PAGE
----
I was talking with one of my daughters about the last blog I wrote on Masculinity and intentionally raising our boys to become real men. She thought it was an important topic, but asked, “So, are you going to write a blog on how to raise girls to be women?” I hesitated, thinking that I would not have the same insights or experience to write about this in the same way, but I will give it a shot.
During one of my college internships in Boston, I remembered working with a young woman, named Martha, who was not shy about debating any topic or voicing her views, especially about the cultural boundaries society had created for women. This was during the mid-70’s and the feminist movement was in full swing, bringing up some important issues about equality of opportunity and treatment. I did not accept her drinking challenge but we did have some good hearted and interesting conversations. During one of those conversations I looked up at her and smiled as I asked, “You don’t believe men and women are equal at all, do you?” She smiled back at me, knowing I had finally figure it out that she thought that women were not equal to, but superior to men.
While I did not want to agree with her, for reasons that were probably different than hers, I actually did. I do believe we are created different but equal, but when it comes to the wisdom to know what things in life really mattered and what priorities each individual should make, women have tended to have “gotten it” more than men. That wisdom and understanding had been something that was culturally supported, despite women often not being treated with the respect and dignity they deserved in every area of life. Now, there have always been outstanding men and outstanding women, and not so outstanding men and women, but too many “men” have been taught to act like immature, self-interested, uncommitted nineteen year olds for as long as they can. It has often been the unfair responsibility of women to get them to care about the important things in life – marriage, family, faith, and community. Women seemed to have instinctive wisdom in understanding that we find out true selves only in self-gift to others, in loving relationships with God and others, and in committed intimacy. They could see the emptiness of pursuing the things of the world over the things that really counted. They knew deep inside the loss that came with reducing the important dignity of sexual intimacy by stripping it of aspects of its full meaning and purpose.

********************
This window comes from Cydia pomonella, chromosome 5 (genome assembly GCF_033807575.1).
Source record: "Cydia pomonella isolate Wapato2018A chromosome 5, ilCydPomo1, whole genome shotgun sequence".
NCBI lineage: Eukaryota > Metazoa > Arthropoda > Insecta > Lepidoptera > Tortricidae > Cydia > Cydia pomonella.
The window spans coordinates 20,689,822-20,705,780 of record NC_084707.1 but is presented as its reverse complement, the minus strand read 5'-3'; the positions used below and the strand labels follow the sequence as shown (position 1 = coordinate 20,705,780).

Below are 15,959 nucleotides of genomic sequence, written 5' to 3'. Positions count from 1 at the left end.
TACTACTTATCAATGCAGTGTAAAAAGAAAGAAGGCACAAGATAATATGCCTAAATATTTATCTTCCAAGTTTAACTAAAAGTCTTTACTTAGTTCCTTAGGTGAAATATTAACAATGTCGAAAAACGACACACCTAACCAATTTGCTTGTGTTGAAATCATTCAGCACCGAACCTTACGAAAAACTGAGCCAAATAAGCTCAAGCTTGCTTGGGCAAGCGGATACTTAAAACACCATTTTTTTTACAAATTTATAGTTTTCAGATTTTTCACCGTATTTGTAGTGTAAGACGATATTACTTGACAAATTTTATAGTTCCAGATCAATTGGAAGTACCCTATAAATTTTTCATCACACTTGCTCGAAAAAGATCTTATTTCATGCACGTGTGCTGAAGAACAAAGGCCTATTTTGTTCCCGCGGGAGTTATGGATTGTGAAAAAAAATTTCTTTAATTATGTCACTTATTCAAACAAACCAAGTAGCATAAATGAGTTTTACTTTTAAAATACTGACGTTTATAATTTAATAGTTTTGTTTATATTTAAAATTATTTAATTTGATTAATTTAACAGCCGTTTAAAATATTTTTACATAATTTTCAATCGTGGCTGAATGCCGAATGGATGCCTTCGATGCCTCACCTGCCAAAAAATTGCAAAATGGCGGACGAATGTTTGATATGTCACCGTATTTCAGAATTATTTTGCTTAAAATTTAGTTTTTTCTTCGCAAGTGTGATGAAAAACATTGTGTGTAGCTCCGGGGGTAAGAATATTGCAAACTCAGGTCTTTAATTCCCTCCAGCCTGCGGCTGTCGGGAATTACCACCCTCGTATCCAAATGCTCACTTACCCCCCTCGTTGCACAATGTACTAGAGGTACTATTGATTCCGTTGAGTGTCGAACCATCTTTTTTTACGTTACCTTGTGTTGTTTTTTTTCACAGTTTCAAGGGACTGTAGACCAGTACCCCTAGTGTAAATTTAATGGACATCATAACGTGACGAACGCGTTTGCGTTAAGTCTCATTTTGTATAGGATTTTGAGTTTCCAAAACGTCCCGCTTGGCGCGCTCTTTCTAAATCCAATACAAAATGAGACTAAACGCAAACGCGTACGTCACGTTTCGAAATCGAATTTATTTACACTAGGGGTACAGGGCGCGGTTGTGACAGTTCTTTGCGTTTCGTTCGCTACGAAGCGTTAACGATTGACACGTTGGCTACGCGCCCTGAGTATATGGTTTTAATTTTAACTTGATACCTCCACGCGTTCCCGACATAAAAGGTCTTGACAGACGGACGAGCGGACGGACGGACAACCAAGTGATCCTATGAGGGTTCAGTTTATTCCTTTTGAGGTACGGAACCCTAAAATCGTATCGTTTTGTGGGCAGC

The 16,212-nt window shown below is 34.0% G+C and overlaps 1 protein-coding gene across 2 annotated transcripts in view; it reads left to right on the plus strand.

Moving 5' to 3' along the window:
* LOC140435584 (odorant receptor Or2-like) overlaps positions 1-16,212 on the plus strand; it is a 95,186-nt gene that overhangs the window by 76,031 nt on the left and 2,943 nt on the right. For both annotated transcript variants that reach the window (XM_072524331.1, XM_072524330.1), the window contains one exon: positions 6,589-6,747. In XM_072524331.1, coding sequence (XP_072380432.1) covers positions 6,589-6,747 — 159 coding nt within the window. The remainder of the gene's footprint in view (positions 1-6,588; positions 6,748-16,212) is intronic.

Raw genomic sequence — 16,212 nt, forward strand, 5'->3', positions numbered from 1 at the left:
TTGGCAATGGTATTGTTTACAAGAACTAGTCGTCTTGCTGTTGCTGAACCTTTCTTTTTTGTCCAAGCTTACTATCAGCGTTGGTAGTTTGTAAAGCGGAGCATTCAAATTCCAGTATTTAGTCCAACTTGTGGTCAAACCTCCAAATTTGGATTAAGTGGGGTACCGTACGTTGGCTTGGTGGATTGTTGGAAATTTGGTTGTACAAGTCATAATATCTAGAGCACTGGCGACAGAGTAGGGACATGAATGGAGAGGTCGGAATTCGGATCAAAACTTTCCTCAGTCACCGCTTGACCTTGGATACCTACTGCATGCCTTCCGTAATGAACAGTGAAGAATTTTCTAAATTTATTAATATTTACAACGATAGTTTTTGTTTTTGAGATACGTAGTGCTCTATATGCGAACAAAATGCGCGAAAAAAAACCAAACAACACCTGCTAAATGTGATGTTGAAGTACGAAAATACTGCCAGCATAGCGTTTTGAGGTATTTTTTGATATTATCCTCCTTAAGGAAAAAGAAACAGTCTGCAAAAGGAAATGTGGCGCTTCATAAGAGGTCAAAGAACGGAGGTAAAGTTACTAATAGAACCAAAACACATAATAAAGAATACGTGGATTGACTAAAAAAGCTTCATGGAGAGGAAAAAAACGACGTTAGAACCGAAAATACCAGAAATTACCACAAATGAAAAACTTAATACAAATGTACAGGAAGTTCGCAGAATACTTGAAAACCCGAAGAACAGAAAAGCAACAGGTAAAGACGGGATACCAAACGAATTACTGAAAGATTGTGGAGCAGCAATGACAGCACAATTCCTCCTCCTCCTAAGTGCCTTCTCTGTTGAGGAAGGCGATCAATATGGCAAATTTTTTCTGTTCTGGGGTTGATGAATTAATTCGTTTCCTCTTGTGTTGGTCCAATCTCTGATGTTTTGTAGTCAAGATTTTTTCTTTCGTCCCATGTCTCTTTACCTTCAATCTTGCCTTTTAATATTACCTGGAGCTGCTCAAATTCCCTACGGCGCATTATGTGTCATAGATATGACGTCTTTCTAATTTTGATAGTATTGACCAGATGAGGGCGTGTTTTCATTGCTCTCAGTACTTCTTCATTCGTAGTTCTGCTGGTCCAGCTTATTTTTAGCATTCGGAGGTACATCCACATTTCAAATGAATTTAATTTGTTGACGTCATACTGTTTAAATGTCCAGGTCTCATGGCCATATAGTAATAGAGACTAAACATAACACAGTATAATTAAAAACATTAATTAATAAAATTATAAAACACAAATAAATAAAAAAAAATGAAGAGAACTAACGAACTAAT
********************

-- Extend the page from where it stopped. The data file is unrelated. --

Since those conversations with Martha, I have watched the culture push women to leave their place of wisdom, where they were unfairly supposed to drag the opposite sex into maturity and keep the world from collapsing under the weight of a society that has turned its back on an infinitely better divine plan. While men have been often portrayed as buffoons or playboys on TV, the pressure has been on women to go after all the great stuff these perpetual nineteen year old men had. The mantra has been to think of yourself first and to go for it all. The key has been to ignore or deny the impact of these enlightened options of career, autonomy, choice, and sex. As I have said, I think there were major women’s issues to be addressed in terms of empowerment, fairness, opportunity and dignity, but there has also been another side to this progress that has come with a cost to the women themselves and society as a whole. To enable this new freedom (to act like a nineteen year old boy), society has had to deny medical science when it comes to recognizing the existence of an actual living human being and the brutality of the procedure to take that life in an abortion. We have had to deny the critical impact on the emotional development of young children as we have put them in day care facilities that cannot provide the bonding and lifetime loving focus of a parent. We have had to deny the impact of increased levels of divorce, stress, anxiety, and depression. We have had to deny the physical and emotional impact of removing the meaning, purpose and sacred nature of sex in a committed relationship as we have lessened its value in practice.
The responsibility for any and all of these things were never meant to be put on the shoulders of women alone. Since they carried, bore and cared for the family, their entire beings have been more naturally in tuned with the real things in life vs their more detached and often oblivious male counterparts. Tring to become like them has not been the best answer for society, or for women themselves. Christ provided the roadmap for an authentic life as a human being. It has always been about love, mercy, compassion, service and self-gift to others in relationships. Everything else is diversion, noise, and folly in comparison. There was a time when more woman understood that call in the depths of their heart, mind and souls. I think they still do, but the toxic culture of today has called many of them away, temporarily I hope. As I mentioned, it is not fair to count on woman to continue to save the world and keep it on a healthy path, but I think we will always need their wisdom and leadership to drag the other half of us along.